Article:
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A room with a view

My childhood bedroom looked nothing like that of  artist Elaine Reichek ’64BFA, but in her recreated childhood bedroom, on view at Manhattan’s Jewish Museum  through October 20, it doesn’t matter. In there, you almost have to think about your childhood, your parents, and who your parents wanted you to be. Reichek uses her installation, a room done in what she describes as “ersatz Dutch colonial” complete with Ethan Allan furniture (the 1776 Collection), to open a conversation about identity, aspirations, and assimilation.

Reichek’s actual 1950s bedroom, in a “big colonial house in Brooklyn,” was devoid of anything Jewish, despite her Jewish heritage. But this version of her room, called “A Postcolonial Kinderhood Revisited,” includes quotes from friends and family members jarringly familiar to anyone with a Jewish connection, incongruously embroidered onto samplers that wouldn’t look out of place in a New England farmhouse circa 1800.

Reichek quotes herself on only one sampler: “I used to fall asleep every night thinking of places to hide when the SS came. I never thought this was the least bit strange.” It’s a doozy, hanging next to the lovely canopy bed. And she embroidered a telling Emma Lazarus quote onto the cushion of a chair with the Yale insignia: “Jews are the intensive form of any nationality whose language and customs they adapt.”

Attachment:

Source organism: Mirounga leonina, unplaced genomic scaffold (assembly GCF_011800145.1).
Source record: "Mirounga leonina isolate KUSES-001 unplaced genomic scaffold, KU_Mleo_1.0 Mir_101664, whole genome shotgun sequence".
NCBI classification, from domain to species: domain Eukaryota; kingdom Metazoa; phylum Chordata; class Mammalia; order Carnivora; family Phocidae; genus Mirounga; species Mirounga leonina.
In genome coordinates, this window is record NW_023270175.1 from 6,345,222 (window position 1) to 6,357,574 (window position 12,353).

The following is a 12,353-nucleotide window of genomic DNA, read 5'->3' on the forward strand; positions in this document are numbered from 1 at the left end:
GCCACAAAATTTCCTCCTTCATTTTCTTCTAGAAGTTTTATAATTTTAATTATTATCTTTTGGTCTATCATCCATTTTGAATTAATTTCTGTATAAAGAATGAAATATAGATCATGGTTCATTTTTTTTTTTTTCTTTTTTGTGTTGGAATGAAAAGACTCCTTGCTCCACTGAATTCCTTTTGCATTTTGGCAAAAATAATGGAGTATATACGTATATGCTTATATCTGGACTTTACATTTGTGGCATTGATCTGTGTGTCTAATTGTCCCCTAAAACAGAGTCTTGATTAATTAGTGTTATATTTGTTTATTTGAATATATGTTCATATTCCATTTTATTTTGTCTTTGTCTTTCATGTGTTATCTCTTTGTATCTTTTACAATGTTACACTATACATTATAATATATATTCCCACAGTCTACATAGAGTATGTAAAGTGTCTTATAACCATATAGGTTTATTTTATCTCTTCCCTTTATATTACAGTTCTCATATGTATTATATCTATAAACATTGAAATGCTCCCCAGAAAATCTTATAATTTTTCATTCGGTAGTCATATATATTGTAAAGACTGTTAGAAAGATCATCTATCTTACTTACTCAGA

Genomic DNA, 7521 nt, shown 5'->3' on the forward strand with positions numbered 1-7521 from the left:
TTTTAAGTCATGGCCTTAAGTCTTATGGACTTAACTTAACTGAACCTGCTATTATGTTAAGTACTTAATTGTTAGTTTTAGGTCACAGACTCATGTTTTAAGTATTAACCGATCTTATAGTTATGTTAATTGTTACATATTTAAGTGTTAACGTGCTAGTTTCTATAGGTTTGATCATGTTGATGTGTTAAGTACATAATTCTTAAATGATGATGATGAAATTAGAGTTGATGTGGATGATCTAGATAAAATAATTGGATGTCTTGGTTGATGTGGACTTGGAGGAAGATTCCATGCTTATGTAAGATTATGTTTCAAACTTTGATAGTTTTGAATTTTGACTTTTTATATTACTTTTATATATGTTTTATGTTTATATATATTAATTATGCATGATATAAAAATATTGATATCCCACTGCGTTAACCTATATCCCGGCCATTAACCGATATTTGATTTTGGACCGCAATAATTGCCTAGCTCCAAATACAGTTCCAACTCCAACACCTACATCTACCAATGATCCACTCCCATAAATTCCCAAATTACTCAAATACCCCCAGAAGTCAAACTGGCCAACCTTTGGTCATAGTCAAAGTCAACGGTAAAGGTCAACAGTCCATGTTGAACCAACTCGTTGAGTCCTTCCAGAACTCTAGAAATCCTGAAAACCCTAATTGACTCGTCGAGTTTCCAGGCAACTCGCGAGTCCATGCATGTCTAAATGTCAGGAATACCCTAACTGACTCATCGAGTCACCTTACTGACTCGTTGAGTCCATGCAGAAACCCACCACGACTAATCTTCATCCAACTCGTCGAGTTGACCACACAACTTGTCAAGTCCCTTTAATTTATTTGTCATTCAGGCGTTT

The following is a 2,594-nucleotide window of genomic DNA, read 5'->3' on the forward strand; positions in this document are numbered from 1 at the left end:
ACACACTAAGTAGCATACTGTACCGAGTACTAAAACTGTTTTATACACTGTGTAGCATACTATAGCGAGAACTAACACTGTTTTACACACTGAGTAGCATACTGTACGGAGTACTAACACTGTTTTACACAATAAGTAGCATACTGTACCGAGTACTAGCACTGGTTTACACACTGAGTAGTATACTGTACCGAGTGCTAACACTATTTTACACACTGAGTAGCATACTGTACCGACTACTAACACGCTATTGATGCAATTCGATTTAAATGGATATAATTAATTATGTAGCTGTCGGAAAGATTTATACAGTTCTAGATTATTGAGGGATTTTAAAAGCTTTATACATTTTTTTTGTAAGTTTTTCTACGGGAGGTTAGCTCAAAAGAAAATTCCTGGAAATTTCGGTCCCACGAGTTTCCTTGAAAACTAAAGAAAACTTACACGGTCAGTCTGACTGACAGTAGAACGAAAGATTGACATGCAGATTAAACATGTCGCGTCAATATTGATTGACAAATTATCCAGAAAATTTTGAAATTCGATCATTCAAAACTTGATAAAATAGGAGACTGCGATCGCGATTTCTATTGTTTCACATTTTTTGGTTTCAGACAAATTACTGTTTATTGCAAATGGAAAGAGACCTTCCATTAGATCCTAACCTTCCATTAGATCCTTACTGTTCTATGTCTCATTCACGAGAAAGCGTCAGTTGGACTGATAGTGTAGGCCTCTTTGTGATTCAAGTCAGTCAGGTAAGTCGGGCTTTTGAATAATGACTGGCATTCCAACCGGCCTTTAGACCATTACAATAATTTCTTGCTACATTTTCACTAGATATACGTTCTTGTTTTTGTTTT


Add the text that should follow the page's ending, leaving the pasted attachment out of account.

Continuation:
In an interview, Reichek says her own years at the Yale School of Art were shaped more by her gender than by her religion. There were three women in her class of 25 and she was three years younger than most of the other students. There were only a few other women on campus, she had no female professors in the art school, and her larger-than-life male classmates included Chuck Close ’64MFA and Richard Serra ’64MFA.

How does Yale factor into the exhibit? Reichek says it’s part of who she is,  where she got her “grounding” as an artist—and met her husband, George Clark Engel Jr. ’66LLB, then a student at Yale Law School. (Her brother-in-law, John Price Engel ’68, and father-in-law, George Clark Engel ’32, also went to Yale.) Even so, she laughs about “the glorification of the male tradition” that shaped her experiences. Not that being Jewish wasn’t an issue. When he was at Yale, Reichek’s brother-in-law, also Jewish, was told by a JE classmate to “Jew somebody down.” That quote is on a particularly lovely sampler.

When the show was first mounted in 1994, says Reichek, “it was extraordinarily controversial.” The culture wars were raging, but Jewish identity politics were a small part of the conversation. She even got a postcard from two nuns who chastised her for forsaking her religion (which Reichek says she hasn’t). At the time, Reichek saw her installation as a way to “talk about the kind of things you internalize to assimilate.” No big stir this time around, says Reichek—“not because we’ve figured everything out, we’ve just stopped talking about it.”

Filed under Elaine Reichek, School of Art, Jewish Museum, John Engel
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